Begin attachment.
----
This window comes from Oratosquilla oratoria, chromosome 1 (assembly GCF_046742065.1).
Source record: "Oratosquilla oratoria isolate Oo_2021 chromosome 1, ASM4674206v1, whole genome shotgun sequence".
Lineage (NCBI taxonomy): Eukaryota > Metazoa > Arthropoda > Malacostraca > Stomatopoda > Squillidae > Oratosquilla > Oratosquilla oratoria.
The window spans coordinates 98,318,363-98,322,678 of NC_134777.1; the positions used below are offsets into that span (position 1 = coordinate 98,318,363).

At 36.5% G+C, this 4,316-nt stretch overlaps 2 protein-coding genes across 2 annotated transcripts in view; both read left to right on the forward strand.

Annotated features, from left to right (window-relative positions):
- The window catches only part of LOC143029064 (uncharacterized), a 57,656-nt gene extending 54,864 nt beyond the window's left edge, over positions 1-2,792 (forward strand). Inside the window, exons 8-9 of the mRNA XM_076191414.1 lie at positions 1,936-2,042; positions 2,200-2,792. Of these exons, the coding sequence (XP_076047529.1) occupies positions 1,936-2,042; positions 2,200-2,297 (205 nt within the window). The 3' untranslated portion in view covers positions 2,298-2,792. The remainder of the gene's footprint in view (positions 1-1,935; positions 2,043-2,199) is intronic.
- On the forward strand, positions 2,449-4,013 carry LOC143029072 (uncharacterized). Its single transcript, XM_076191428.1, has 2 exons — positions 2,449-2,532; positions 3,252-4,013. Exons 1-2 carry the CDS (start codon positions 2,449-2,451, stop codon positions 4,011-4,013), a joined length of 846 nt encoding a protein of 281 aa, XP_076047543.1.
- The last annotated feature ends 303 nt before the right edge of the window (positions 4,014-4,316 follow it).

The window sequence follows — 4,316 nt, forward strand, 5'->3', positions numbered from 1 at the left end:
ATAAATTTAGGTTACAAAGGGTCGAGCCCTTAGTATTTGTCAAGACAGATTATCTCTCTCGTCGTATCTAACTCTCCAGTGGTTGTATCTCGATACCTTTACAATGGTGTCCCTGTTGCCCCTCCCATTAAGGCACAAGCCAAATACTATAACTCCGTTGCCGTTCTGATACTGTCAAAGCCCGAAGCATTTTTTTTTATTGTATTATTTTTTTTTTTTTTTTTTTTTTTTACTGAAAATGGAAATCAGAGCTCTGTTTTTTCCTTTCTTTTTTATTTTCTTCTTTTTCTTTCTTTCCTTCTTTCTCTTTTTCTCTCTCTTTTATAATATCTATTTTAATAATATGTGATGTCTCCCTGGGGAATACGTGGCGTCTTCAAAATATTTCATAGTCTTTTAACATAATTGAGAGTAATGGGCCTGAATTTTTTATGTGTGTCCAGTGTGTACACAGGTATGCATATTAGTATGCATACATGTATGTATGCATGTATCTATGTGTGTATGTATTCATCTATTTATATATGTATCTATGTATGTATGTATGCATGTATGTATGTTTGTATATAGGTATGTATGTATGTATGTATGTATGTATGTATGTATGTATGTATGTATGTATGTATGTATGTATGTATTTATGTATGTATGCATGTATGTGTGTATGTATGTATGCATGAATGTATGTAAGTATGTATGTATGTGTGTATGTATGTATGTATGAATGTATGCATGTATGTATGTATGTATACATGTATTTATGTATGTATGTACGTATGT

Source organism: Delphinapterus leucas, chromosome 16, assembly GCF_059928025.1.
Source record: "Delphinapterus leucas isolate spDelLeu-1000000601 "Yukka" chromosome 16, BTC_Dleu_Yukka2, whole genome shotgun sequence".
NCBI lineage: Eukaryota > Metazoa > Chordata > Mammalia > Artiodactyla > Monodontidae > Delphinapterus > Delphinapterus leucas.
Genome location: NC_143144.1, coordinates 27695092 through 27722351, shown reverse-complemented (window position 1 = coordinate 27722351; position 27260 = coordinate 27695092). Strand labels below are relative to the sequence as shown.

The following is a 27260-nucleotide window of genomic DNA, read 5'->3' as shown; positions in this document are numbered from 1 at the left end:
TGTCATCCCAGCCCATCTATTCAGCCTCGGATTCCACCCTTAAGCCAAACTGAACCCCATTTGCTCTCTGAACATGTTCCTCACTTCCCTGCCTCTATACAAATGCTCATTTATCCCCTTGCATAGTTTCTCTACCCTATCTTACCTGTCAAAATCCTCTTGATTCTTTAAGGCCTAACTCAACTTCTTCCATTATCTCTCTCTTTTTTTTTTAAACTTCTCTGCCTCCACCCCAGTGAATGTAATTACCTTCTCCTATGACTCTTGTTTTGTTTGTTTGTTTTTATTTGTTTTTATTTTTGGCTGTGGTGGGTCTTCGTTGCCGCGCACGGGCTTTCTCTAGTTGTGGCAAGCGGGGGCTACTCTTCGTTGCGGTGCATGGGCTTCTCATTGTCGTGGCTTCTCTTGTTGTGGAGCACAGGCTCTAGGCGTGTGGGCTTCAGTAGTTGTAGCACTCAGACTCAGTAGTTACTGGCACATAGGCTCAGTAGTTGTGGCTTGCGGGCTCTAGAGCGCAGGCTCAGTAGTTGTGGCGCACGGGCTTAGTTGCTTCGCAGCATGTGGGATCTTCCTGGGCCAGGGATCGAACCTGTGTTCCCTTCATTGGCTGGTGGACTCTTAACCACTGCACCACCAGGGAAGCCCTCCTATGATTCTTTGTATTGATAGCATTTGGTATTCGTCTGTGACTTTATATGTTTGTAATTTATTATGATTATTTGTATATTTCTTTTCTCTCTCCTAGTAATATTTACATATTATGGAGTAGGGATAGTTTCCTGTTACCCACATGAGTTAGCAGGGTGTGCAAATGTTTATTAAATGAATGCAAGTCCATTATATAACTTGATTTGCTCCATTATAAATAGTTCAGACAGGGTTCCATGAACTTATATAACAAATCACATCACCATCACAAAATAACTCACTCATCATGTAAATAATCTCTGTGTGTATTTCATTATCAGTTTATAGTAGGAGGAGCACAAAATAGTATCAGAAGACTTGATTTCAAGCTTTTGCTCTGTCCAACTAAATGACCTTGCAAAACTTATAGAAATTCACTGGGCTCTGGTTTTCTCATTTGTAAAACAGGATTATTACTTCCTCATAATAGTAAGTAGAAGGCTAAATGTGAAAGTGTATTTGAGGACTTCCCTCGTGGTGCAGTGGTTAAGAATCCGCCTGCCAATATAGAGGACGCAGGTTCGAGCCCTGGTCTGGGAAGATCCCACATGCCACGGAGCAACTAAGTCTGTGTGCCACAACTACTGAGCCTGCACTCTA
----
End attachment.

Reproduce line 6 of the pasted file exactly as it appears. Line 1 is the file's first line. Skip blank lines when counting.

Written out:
Annotated features, from left to right (window-relative positions):